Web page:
Joey Lucchesi Interview: Talking Churve with Padres’ LHP Joey Fuego

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Joey Lucchesi has had an impressive rookie campaign, which is not a surprise to those who know how hard he works in an effort to get better. He sat down and spoke with EVT this week about his college days, expectations he has for himself and his “funky” mechanics.

In this 2018 season, there have been several young players who have stepped up. It is truly an exciting time for the San Diego Padres and their fan base, as there are dozens of relevant prospects about to hit the major leagues.

Left-handed pitcher Joey Lucchesi has established himself as a key member of the rotation this 2018 season and that is a great thing.

He has shown a craving to get better that has been evident since his days at Southeast Missouri State University. It was there where he established himself as one of the best collegiate pitchers in the nation. A successful Junior season where he finished 7-2 with a 3.17 ERA and struck out a league-high 93 batters didn’t earn Lucchesi a draft call. All 30 teams passed on him and that motivated the youngster.

During his senior season, Lucchesi went 10-5 with a 2.19 ERA and a 1.20 WHIP. He was a third team collegiate All-American, striking out 149 batters in 111 innings pitched. The Padres selected him in the fourth round, but his numbers dictated he should have been drafted higher. Yes, Lucchesi pitched in the Ohio Valley Conference, but that was still a Division-1 school. The intensity to get better and prove everyone wrong still burns.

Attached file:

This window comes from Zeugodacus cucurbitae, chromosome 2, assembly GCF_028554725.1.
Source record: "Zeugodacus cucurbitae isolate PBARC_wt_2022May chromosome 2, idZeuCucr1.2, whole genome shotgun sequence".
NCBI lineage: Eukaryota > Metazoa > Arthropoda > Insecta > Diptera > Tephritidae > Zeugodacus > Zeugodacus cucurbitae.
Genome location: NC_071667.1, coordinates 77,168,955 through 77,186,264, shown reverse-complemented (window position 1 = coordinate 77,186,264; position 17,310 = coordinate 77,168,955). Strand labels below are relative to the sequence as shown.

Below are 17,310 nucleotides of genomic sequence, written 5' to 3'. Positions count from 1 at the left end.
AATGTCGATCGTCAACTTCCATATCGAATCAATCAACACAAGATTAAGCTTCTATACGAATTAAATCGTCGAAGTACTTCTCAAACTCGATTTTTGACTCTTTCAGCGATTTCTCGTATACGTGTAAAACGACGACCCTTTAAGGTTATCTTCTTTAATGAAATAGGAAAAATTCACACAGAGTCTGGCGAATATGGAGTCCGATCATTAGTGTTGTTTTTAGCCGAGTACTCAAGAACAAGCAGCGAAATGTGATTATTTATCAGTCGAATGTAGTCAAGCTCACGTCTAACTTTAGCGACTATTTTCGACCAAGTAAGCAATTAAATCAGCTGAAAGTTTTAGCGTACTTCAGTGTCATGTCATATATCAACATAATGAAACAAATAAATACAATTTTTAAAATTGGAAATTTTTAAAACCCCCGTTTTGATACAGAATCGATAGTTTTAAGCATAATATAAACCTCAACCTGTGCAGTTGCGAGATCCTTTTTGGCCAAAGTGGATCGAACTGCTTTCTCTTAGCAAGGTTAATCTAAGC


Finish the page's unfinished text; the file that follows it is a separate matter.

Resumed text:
This innate determination to become better and improve is how he battles and competes each and every day on the ball field. When adversity hits on the mound, he does not shy away from it and attacks it head-on. That is rare. Especially in a rookie.

On Wednesday, I caught up with Lucchesi as the Padres ended a three-game set with the rival Giants. It was night after he pitched, so we first discussed some things from the night before against San Francisco. Andy Green refers to Joey as a battler or fighter. I asked him about these comments and what they meant to him. “Every time I go out on the mound, I try to give my team the best chance to win. With or without my best stuff, I always try different ways to win and succeed. I think he (Green) realizes that. I am really trying hard to get wins for the team and keep us in the game. I am super passionate about it.” For a young pitcher to care about wins over individual achievements is wonderful. Lucchesi just wants to win. He wants to be part of a winning environment and nothing else matters.

(Photo by Matthew Stockman/Getty Images)

I asked him how he felt on Tuesday and if he felt like he had his best stuff on the mound that night. “I felt really good. I felt like my pitches were moving well. I feel like I left two fastballs in bad locations over the plate.” It only takes a few mistakes to be victimized in this league. Lucchesi realizes that fact and is working hard to stay focused on each and every pitch.

He has eclipsed 100 pitches only a few times this season. At Southeast Missouri State he threw 120 pitches per start pretty regularly. I wanted to get his opinion on his pitch count and whether or not he wanted to go deeper eventually. “In college, I did go 120 or so with my pitches. I was a big high pitch count guy then. This year it is all about getting a feel for pitching, I guess. I would love to throw more, but it is up to the coaches. I tell them I want to throw more.” He is a bulldog who wants the ball. Taking it from him is tough during a start, but the Padres are being wise with this prized left-handed talent.